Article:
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Title-driven Celtics are putting Boston's other teams to shame

Title-driven Celtics are putting Boston's other teams to shame originally appeared on NBC Sports Boston

The Red Sox won't spend, the Bruins are scuffling, and the Patriots just opened NFL free agency with a burp. At moments like this, one needn't bleed like Shrek to thank god for the Celtics.

Remember when all of our teams were either in the mix or desperately doing whatever it took to get there? A city once awash in title contenders now boasts but one, and despite a couple of recent stumbles, the C's remain the most talented team in the NBA and the favorites to win it all.

The Red Sox and Patriots, in particular, should be ashamed. The former won't spend and the latter mismanaged themselves into a top-three pick. The Celtics, meanwhile, have had only one bad year since claiming the franchise's 17th title in 2008, rebuilding on the fly and proving that smart, aggressive management can keep a team relevant against the odds.

These C's are a blast to watch, with two legitimate superstars and three more starters who could be All-Stars. They took care of business in Portland on Monday with an easy victory over the outgunned Blazers, despite sitting starters Kristaps Porzingis and Jrue Holiday on the first night of a back-to-back. They will spend the next month preparing for the playoffs, with a legitimate chance to raise Banner 18.

Whether they can overcome their close-and-late struggles will be an ongoing storyline, but at least they're interesting. And more to the point, at least they're trying.

Boston teams used to try as a matter of course, but not anymore. We'll give the Bruins a pass on this one, because they ran out of money and draft picks to fix a flawed roster, and goalie Linus Ullmark reportedly blew up a trade with the Kings by invoking his no-trade clause. Despite their lofty record, the B's remain a team in transition. After being blown out by the Blues on Monday, it's hard to make a serious case for them as Cup contenders.

The Patriots and Red Sox are a different story. Neither ownership has stepped up in recent years to field a winner, though only one of them is consistently criticized for it. The Red Sox bring that on themselves by declaring their intent to deliver a full-throttle offseason, only to throw the keys in the ocean.

The Patriots, meanwhile, talk about being playoff-driven, but the dollar signs tell a different story -- their cash spending routinely ranks near the bottom of the NFL, but owner Robert Kraft seems primarily concerned with ensuring that his latest vanity project puts the blame for their implosion squarely on the shoulders of deposed head coach Bill Belichick.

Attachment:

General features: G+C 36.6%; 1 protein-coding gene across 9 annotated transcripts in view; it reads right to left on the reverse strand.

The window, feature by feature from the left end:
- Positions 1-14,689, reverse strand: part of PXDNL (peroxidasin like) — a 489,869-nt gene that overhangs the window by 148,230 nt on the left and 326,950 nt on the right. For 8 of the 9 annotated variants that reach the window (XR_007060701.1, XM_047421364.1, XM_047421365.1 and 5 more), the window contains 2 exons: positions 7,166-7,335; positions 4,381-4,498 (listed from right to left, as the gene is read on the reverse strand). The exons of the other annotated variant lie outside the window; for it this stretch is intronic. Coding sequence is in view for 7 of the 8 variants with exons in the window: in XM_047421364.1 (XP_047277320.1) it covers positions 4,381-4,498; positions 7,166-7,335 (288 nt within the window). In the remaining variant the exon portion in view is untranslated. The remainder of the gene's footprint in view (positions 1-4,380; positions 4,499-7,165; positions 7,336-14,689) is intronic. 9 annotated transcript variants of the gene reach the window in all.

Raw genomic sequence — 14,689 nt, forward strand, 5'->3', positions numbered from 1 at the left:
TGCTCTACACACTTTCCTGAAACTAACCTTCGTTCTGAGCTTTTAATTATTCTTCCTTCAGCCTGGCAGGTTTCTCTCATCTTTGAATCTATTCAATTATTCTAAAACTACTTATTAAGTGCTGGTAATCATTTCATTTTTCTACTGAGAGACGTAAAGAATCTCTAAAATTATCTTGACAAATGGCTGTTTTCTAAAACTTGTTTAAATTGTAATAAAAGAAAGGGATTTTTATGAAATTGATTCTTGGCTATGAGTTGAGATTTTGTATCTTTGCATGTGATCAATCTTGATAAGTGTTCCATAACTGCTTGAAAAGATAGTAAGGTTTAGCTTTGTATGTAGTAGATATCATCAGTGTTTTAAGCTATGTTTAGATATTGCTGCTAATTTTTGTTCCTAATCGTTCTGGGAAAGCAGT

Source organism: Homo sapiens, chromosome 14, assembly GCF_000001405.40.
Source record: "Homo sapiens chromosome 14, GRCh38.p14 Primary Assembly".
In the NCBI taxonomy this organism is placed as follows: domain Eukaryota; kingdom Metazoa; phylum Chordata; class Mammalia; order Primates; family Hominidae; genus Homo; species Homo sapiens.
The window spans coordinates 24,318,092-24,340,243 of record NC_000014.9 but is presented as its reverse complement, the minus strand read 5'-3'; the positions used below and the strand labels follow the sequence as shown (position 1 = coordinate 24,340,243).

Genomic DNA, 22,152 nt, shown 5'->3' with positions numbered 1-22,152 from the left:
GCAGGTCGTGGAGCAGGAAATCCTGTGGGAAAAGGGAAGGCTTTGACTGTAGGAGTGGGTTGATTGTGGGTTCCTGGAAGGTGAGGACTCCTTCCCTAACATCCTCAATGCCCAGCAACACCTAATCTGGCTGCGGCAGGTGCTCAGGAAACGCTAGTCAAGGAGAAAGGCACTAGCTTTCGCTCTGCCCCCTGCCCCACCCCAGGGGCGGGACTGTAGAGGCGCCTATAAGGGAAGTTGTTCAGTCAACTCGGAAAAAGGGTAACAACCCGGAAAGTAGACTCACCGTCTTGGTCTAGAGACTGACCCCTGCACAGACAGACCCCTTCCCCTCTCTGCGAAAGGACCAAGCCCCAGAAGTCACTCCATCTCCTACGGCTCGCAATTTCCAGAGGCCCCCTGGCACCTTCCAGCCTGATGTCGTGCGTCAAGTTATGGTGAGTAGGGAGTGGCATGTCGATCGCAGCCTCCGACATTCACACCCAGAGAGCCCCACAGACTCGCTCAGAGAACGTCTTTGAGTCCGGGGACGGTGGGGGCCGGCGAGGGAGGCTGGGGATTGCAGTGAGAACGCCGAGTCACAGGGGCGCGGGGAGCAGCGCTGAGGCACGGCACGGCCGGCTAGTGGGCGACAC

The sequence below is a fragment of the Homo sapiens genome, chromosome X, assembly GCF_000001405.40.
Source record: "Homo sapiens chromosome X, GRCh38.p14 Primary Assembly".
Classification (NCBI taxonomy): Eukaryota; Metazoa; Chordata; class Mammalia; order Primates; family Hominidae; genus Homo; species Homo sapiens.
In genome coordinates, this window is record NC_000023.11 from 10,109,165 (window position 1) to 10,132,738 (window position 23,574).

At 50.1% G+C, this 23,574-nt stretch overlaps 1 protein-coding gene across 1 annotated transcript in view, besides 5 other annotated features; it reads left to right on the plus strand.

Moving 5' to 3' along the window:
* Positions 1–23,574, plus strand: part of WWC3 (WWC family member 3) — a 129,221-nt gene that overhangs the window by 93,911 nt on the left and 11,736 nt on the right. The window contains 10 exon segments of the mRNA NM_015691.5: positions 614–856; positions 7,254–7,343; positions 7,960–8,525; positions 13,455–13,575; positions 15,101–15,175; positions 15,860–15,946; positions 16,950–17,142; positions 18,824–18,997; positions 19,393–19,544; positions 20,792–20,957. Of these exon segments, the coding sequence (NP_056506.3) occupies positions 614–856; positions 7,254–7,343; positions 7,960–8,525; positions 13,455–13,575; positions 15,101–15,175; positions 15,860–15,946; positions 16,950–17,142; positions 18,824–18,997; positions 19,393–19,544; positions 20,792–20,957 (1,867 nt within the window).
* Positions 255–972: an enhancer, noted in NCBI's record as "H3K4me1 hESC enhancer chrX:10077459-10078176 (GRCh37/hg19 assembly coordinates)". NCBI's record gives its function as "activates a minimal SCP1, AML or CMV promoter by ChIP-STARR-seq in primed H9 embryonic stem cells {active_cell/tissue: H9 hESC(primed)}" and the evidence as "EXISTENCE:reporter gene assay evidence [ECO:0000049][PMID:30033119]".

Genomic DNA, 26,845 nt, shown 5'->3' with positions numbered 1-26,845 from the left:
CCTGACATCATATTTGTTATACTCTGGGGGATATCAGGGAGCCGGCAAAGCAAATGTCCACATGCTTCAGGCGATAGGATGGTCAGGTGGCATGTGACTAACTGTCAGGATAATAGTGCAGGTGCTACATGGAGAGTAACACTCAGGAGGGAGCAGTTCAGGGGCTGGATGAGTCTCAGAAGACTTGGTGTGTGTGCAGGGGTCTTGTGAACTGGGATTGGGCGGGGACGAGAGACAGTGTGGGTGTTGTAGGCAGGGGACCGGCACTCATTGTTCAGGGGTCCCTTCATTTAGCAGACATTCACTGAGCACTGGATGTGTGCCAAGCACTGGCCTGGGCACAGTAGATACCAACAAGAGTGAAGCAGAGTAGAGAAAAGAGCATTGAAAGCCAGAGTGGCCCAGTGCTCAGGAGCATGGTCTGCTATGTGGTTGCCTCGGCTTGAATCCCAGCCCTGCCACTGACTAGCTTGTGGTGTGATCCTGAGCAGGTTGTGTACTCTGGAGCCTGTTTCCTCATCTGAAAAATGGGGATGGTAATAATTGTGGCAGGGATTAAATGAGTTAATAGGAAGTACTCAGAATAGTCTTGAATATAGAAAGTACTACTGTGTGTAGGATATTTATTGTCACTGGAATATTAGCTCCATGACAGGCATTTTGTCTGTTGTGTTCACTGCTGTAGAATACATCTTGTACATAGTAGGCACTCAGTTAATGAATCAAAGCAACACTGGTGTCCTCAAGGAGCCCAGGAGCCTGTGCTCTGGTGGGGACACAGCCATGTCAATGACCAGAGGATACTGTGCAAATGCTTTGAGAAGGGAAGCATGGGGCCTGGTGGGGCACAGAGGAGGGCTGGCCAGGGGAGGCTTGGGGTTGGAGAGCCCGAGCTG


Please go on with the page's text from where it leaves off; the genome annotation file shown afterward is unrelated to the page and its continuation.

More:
We spend a lot of time obsessing over MLB and NFL payrolls. The Red Sox are cutting and will fall well below the luxury tax threshold of $237 million. The Patriots have already walked back new coach Jerod Mayo's proclamation that they'll have money to burn this winter.

Then there's the Celtics. Other than something about a second apron, could the average fan even name the team's payroll? All we know is that it's maxed out and Wyc Grousbeck doesn't care. They made Jaylen Brown the NBA's highest-paid player, they extended Porzingis, they'll undoubtedly try to keep Holiday, and a super-duper-max extension for Jayson Tatum looms this summer. It's the price of winning, and they're willing to pay it.

It shouldn't feel so exceptional, but it does when juxtaposed against everyone else. The Red Sox don't seem inclined to sign left-hander Jordan Montgomery, even though he's just sitting there and they've already lost veteran Lucas Giolito for the season. The Bruins were hamstrung at the NHL trade deadline and only made a couple of minor moves while other conference contenders reloaded.

The biggest news the Patriots made on Monday was re-signing veteran quarterback Jacoby Brissett, their 4-13 team somehow looking worse. Like the Red Sox awaiting prospects who might never arrive, the Patriots are clearly pinning their hopes on whatever quarterback they take third in the draft. Ask the Jets or Panthers how that usually works out.

So let us celebrate the Celtics even as we debate whether they have what it takes to survive the gauntlet of June. All of our teams may claim to be championship-driven, but only the Celtics mean it.